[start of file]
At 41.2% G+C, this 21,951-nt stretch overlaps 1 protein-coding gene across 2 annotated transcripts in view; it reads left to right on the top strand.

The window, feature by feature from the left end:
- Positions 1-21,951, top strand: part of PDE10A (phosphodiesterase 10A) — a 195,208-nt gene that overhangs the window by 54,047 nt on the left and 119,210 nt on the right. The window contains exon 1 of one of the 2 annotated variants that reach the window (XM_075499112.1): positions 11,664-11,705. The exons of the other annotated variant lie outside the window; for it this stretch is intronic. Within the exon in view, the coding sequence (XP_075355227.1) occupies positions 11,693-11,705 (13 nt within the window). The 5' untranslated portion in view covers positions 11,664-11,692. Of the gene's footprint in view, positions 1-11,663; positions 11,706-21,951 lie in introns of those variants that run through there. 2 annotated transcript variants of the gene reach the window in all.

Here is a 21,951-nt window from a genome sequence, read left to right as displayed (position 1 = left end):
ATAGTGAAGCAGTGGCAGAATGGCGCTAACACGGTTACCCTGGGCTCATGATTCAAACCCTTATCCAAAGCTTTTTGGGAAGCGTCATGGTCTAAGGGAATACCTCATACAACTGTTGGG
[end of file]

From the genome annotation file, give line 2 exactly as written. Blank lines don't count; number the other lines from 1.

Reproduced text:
The window, feature by feature from the left end: